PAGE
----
Learning to deal with conflict will allow for better interpersonal relations and peace of mind
Buddha used a great story to illustrate that we all have the choice of whether to take personal offence from another person’s behaviour. He asked a crowd: “If someone gives a gift to another person, who then chooses to decline it, who owns the gift? The giver or the person who refuses to accept the gift?”
“The giver,” said the group.
“Then it follows, does it not, whenever a person tries to abuse us or unload their anger on us, we can each choose to decline or accept the abuse; to make it ours or not? By our response to the abuse from others, we can choose who owns and keeps the bad feelings.”
When people choose to vent their angst and frustrations onto you it can be very upsetting and make you feel very anxious. Conflict arises when two or more values or opinions contradict each other. Conflict is inevitable and we usually respond using the classic “fight or flight” mode programmed within us - we face it or we run away.
Tips on how to defuse a potential conflict
● Listen When someone is in conflict mode they can end up being on “transmit” due to heightened stress levels. By listening and allowing them to get whatever it is off their chest, they will eventually run out of steam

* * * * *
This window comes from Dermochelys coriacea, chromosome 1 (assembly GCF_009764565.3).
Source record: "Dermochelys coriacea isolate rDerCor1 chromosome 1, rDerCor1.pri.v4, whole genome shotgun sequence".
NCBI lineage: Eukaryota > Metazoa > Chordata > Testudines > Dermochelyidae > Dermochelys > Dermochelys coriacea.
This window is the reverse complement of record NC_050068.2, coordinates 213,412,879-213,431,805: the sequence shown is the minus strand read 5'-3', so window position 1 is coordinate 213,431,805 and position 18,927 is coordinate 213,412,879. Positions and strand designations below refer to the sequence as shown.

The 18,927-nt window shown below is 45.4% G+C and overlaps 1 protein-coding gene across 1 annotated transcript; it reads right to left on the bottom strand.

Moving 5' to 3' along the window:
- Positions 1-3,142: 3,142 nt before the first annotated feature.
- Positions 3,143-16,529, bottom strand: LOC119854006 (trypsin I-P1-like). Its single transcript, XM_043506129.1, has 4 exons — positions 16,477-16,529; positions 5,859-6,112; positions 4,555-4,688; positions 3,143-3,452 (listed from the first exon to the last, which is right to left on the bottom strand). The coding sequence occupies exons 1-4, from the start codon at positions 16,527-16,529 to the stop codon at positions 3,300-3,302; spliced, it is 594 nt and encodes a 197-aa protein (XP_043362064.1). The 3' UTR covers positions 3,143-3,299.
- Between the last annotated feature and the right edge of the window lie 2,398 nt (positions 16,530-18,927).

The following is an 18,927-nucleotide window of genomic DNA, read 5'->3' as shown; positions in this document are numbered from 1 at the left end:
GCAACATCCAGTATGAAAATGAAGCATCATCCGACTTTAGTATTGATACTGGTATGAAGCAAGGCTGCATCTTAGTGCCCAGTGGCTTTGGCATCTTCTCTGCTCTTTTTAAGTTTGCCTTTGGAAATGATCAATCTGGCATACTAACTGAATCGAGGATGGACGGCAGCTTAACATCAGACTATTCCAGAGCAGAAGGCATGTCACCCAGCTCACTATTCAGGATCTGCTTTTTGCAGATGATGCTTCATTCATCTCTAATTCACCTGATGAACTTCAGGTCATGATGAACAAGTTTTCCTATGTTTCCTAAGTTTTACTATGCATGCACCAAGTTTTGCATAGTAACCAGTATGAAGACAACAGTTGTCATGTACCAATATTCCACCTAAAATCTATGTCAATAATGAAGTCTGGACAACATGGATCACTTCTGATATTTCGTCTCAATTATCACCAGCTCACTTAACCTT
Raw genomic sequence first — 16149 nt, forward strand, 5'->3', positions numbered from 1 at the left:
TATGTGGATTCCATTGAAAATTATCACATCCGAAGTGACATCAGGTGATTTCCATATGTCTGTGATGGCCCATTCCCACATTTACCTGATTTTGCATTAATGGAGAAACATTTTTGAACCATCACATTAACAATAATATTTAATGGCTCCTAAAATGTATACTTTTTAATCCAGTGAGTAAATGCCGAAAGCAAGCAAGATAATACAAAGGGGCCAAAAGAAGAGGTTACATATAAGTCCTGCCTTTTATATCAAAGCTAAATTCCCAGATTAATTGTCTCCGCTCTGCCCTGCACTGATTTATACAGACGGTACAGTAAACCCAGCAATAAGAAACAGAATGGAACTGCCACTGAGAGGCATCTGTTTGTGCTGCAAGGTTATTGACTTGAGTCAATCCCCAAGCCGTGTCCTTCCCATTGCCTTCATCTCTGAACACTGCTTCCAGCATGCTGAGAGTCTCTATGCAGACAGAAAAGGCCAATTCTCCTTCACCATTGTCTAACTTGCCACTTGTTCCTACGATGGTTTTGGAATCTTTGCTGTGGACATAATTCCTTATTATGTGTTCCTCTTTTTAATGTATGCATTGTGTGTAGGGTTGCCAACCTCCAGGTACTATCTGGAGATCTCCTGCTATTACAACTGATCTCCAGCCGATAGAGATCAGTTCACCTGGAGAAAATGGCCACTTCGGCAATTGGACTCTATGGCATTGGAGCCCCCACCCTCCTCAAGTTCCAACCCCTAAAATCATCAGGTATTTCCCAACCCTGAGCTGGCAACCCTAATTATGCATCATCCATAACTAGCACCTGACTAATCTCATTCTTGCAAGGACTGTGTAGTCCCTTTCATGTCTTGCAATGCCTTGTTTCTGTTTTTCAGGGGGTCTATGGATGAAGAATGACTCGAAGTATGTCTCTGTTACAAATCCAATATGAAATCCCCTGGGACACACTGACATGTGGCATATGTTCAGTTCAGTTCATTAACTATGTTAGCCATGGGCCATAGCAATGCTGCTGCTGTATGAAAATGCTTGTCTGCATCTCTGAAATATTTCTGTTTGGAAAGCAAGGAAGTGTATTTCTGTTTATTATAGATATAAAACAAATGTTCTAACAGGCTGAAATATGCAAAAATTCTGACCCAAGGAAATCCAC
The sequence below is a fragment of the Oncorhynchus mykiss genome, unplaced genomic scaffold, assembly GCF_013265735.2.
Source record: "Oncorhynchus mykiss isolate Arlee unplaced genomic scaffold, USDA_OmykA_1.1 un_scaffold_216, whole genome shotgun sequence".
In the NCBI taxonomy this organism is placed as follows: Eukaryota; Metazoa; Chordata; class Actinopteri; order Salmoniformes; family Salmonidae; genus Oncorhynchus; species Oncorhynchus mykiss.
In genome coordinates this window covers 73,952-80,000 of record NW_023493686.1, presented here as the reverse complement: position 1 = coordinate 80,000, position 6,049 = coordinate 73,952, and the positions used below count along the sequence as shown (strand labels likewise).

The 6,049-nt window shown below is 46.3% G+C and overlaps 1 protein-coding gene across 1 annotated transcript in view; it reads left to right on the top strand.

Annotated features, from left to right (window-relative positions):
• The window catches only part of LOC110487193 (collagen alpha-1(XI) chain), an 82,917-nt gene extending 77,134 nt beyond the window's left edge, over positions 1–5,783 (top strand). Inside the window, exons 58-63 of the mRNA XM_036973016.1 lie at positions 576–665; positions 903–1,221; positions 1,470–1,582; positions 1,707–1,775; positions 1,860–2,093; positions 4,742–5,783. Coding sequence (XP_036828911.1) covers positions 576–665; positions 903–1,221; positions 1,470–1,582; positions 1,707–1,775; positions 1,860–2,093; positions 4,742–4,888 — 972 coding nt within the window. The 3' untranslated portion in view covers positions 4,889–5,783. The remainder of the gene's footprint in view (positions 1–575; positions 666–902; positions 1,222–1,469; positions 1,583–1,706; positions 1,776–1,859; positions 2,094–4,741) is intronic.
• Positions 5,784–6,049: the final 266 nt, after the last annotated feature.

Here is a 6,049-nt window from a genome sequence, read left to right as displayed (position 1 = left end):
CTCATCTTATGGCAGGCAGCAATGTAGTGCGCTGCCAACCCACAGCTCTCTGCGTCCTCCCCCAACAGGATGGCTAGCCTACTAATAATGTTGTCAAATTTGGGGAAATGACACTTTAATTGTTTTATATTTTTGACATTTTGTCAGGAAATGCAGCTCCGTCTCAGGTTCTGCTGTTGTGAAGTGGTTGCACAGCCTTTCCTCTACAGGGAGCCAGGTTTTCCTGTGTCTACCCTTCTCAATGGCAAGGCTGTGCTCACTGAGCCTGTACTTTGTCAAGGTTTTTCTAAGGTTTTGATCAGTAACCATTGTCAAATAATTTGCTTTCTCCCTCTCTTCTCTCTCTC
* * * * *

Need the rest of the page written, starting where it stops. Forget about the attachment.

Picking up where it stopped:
● Sympathise This doesn’t mean wallowing in a mutual pity party, but simply saying “I am sorry that you feel this way” can immediately defuse a situation
● Empathise This is about putting yourself in the other person’s shoes. There are three sides to every situation: your perspective; their perspective; and a joint perspective, which you may reach together
● Ask questions Attempt to find out, by asking questions, what the root of the problem is, as well as the desired outcome
● Agree a course of action It is always good to discuss a balanced course of action that is mutually beneficial and will achieve the best possible results
Conflicts tend to become bigger when left to fester so, although facing them can be difficult, there is value in addressing them. Conflict gives you the opportunity to learn more about yourself and others. Granted, you may not agree with the opinions of those with whom you engage in conflict, but the chance to see things from another’s perspective may change your point of view on a matter.
The way you think about conflict has a direct impact on your ability to deal with it. To better cope with it you must alter your mindset towards it. If you think of conflict in a negative way, this will result in a self-fulfilling prophecy - so, instead, start thinking about the benefits that can arise from it.
● This article is adapted from Resilience: How to Cope when Everything around you Keeps Changing by Liggy Webb (Capstone, £10.99). Available from www.wiley.com
Liggy Webb is a leading expert in modern life skills. She has developed a range of techniques and strategies to support people and organisations to cope more successfully with modern living